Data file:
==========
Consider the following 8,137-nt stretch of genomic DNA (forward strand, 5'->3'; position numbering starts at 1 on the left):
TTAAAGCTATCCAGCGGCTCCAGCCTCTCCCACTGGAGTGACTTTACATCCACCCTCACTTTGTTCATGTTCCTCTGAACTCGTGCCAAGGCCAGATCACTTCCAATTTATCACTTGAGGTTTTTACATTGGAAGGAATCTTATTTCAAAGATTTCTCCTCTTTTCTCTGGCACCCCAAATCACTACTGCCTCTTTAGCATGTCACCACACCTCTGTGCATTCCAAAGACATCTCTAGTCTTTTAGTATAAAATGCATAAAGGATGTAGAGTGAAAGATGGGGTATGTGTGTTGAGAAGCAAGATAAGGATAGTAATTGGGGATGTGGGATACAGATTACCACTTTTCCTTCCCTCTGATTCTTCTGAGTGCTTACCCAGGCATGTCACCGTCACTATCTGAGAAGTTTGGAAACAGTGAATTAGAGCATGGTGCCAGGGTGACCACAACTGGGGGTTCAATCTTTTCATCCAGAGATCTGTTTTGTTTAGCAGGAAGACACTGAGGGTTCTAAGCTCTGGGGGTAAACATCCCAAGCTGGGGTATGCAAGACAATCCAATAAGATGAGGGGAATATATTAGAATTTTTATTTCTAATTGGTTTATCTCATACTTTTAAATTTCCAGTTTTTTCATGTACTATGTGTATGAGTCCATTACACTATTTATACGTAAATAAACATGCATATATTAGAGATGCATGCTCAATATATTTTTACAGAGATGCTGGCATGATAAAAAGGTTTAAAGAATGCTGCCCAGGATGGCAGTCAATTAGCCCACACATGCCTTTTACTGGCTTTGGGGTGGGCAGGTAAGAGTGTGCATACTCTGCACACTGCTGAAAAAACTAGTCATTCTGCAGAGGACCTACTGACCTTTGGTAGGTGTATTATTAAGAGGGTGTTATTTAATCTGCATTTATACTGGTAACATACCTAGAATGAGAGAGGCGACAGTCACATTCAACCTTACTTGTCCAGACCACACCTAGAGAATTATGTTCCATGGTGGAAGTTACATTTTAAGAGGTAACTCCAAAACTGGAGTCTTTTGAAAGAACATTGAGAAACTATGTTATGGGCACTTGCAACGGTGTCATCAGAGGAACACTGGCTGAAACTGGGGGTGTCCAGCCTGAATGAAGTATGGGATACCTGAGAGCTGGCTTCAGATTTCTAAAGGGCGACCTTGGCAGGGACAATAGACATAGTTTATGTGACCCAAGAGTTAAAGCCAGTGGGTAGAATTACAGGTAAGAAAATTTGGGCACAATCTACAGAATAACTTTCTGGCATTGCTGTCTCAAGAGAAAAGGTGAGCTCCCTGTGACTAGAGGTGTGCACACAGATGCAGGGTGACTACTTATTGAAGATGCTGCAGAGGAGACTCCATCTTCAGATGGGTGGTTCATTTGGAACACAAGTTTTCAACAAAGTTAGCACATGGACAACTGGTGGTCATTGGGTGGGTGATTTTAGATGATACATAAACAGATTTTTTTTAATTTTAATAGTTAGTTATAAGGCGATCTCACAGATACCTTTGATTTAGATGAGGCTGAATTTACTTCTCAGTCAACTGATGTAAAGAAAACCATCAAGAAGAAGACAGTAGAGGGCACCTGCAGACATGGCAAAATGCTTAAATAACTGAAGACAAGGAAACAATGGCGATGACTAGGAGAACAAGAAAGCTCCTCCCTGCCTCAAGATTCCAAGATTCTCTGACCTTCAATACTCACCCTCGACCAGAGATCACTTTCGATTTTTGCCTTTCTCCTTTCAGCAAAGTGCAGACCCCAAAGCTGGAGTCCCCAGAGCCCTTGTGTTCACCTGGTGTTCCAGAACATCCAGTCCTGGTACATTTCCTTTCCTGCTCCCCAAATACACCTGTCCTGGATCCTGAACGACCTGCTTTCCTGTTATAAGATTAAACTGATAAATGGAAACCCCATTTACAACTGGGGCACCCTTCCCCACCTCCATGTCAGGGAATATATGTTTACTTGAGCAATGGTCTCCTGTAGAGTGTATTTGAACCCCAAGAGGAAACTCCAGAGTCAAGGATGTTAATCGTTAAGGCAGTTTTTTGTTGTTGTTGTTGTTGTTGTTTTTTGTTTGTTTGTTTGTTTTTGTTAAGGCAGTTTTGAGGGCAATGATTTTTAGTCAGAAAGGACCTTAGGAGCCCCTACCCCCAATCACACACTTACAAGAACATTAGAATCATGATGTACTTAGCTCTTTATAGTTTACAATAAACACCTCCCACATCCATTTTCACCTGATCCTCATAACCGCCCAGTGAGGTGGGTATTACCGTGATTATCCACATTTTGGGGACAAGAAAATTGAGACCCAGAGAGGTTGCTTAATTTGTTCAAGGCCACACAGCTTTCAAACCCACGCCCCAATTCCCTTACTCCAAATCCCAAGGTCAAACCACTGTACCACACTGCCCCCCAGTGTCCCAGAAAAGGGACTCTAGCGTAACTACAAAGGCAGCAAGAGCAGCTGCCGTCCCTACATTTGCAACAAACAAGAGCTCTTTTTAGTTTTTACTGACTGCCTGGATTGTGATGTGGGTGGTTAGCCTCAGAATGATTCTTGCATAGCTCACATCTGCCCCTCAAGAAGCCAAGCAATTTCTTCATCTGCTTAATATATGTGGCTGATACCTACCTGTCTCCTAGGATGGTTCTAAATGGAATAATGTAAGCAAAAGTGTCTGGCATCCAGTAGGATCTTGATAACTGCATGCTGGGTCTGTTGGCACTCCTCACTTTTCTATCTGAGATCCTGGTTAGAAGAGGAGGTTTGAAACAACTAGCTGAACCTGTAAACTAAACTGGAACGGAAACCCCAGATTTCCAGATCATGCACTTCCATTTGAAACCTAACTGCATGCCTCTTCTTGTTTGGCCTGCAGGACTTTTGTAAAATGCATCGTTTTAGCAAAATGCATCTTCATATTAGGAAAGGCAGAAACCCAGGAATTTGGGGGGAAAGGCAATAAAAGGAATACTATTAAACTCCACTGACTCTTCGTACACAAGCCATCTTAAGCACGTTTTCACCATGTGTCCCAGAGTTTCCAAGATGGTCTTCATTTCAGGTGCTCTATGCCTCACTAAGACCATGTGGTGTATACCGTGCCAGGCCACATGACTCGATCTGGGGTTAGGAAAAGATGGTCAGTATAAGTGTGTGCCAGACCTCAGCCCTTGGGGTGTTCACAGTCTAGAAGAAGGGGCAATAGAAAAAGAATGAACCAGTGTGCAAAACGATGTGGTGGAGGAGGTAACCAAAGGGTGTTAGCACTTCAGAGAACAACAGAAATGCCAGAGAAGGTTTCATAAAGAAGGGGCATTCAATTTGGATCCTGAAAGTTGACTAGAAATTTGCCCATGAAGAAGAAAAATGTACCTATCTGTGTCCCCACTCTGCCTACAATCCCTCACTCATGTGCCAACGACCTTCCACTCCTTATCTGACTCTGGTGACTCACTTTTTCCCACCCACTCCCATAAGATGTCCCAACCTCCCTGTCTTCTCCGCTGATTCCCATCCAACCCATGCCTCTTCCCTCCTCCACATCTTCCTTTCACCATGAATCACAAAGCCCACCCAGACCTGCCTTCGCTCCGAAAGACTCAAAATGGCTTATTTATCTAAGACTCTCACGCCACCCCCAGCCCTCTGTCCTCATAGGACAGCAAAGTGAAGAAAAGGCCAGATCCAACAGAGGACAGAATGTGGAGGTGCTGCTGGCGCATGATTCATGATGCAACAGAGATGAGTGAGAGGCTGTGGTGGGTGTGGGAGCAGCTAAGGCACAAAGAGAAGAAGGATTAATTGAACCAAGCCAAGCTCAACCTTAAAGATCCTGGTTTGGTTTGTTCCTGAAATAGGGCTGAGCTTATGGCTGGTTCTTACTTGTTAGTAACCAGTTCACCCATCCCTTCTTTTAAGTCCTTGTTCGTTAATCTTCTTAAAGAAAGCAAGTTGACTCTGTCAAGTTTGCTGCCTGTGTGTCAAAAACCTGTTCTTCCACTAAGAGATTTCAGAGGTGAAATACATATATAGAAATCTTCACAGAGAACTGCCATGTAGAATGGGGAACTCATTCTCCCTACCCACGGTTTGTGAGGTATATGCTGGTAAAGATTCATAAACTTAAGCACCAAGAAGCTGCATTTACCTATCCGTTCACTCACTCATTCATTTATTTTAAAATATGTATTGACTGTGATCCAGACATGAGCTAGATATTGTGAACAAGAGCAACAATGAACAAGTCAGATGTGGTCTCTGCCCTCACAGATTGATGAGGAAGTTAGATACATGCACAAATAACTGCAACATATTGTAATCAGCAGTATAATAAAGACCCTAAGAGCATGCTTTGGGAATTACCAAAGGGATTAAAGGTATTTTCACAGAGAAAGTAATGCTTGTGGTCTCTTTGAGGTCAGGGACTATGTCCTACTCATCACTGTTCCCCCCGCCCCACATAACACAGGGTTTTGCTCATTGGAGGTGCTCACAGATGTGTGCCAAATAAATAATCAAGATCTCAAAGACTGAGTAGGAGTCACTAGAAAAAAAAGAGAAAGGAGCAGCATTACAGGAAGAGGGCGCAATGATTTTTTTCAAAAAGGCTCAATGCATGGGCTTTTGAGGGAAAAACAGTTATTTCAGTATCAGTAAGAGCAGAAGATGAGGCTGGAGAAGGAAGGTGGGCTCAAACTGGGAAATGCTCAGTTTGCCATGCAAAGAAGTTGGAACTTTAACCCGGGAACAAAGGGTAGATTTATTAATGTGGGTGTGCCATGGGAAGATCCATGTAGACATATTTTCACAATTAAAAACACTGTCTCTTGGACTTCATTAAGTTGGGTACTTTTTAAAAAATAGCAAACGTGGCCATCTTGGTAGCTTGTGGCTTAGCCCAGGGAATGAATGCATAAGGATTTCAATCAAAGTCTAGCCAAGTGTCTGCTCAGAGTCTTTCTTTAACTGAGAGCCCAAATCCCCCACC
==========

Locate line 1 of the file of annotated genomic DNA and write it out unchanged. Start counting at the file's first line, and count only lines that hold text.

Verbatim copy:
Consider the following 8,137-nt stretch of genomic DNA (forward strand, 5'->3'; position numbering starts at 1 on the left):